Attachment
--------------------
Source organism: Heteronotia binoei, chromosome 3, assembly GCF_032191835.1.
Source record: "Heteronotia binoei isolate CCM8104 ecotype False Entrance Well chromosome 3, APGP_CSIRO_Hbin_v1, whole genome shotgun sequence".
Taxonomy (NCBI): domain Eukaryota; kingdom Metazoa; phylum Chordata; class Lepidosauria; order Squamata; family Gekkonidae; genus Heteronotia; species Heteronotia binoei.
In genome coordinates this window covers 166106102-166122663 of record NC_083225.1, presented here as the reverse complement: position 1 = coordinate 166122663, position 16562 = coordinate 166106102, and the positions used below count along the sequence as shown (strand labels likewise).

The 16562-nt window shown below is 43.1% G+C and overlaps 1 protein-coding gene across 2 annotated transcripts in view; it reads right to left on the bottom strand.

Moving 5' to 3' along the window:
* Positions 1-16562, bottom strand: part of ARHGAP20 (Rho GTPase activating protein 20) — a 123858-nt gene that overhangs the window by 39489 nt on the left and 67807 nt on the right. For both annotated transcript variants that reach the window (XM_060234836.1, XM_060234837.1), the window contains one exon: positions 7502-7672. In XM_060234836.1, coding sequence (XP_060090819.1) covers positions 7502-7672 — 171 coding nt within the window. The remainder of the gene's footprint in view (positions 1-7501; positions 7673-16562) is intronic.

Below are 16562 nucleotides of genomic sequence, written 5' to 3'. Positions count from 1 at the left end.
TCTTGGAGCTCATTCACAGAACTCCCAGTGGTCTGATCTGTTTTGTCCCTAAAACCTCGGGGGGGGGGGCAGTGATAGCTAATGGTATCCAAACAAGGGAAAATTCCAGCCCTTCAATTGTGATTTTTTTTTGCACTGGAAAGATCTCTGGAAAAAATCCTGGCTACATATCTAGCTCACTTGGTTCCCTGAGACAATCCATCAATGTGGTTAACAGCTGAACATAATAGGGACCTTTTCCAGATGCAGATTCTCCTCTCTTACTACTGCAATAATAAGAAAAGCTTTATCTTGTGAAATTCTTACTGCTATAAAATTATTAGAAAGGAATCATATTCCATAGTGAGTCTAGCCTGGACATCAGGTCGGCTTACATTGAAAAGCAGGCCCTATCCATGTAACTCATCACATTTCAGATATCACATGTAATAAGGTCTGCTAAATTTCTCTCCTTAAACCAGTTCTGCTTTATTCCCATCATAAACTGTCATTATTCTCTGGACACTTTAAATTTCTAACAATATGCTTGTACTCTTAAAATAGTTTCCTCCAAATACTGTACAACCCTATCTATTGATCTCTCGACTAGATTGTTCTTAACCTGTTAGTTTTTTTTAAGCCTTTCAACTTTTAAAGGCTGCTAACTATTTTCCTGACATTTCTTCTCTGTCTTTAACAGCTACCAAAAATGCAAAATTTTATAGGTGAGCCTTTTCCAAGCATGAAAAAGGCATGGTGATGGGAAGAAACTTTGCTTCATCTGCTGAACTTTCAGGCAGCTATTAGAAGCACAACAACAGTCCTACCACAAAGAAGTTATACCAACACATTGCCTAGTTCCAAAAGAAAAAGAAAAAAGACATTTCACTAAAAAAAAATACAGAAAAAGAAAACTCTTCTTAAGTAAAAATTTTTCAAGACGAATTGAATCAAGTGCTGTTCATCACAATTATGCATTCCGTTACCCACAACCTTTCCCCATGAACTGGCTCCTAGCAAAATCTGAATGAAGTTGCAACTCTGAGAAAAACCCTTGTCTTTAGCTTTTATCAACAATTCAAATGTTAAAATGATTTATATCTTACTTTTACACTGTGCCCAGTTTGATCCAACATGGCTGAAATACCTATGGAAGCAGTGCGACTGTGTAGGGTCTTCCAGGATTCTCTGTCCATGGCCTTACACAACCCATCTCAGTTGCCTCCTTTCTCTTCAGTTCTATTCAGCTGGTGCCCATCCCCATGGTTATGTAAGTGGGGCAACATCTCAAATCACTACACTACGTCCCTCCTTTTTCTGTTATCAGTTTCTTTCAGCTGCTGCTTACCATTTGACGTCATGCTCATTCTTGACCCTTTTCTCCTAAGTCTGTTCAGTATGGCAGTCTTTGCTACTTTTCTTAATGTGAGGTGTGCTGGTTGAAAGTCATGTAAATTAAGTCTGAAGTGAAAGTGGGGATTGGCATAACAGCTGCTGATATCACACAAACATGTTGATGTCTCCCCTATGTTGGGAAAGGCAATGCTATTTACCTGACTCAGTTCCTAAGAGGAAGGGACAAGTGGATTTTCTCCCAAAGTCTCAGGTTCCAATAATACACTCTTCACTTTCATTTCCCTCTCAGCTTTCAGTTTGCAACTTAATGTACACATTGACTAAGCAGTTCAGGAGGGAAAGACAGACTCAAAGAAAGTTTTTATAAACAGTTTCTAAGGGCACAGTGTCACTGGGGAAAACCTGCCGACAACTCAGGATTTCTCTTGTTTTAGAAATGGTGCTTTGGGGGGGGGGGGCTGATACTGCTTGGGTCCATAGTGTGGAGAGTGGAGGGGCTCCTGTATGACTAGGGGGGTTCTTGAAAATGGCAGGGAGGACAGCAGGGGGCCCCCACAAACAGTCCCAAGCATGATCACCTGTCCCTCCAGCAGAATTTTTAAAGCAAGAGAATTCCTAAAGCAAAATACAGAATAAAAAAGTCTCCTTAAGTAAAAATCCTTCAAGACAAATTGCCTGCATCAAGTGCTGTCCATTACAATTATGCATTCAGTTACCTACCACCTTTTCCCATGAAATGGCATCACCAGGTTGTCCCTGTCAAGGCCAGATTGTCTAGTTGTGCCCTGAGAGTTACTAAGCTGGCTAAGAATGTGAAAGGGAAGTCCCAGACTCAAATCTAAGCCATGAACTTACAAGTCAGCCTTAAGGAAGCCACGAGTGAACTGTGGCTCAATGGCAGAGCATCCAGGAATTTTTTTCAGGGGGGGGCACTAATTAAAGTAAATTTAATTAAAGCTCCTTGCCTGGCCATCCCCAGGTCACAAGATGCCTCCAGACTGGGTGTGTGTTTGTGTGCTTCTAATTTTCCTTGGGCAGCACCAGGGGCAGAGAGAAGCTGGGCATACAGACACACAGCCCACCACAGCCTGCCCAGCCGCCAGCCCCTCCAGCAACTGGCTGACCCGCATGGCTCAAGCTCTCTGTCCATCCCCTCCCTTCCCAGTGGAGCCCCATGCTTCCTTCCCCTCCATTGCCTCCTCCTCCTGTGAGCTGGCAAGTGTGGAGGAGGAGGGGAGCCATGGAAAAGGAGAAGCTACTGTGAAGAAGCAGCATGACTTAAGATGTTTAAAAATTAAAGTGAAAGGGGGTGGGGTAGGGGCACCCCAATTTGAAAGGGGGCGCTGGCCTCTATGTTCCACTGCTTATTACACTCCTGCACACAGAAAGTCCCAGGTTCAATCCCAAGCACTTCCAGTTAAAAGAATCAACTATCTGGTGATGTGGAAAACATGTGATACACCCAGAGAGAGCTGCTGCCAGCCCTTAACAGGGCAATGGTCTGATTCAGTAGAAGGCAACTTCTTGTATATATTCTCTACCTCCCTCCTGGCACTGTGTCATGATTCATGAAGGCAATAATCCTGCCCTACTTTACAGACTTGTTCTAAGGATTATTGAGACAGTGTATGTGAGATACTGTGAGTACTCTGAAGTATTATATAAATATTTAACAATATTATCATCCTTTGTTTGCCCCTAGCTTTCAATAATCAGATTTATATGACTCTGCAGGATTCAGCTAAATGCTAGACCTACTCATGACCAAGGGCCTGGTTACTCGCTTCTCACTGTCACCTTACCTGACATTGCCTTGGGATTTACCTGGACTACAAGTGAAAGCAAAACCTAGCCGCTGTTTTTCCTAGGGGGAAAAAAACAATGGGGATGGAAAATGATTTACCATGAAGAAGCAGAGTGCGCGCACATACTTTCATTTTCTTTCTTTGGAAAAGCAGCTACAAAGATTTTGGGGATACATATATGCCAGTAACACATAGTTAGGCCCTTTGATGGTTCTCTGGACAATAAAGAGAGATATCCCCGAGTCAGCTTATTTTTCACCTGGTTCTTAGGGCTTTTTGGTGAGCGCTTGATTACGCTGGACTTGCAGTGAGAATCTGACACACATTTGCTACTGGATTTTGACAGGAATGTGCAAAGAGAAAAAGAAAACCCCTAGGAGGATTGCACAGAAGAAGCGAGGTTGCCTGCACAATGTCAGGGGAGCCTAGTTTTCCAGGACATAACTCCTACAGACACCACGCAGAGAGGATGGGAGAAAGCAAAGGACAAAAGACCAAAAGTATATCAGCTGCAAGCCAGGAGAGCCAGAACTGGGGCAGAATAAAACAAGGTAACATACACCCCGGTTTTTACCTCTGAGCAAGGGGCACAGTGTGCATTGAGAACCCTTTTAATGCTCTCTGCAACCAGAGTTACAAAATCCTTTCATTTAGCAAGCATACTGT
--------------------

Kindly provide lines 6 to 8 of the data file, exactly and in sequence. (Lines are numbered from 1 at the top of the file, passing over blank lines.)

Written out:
Moving 5' to 3' along the window:
* Positions 1-16562, bottom strand: part of ARHGAP20 (Rho GTPase activating protein 20) — a 123858-nt gene that overhangs the window by 39489 nt on the left and 67807 nt on the right. For both annotated transcript variants that reach the window (XM_060234836.1, XM_060234837.1), the window contains one exon: positions 7502-7672. In XM_060234836.1, coding sequence (XP_060090819.1) covers positions 7502-7672 — 171 coding nt within the window. The remainder of the gene's footprint in view (positions 1-7501; positions 7673-16562) is intronic.

Below are 16562 nucleotides of genomic sequence, written 5' to 3'. Positions count from 1 at the left end.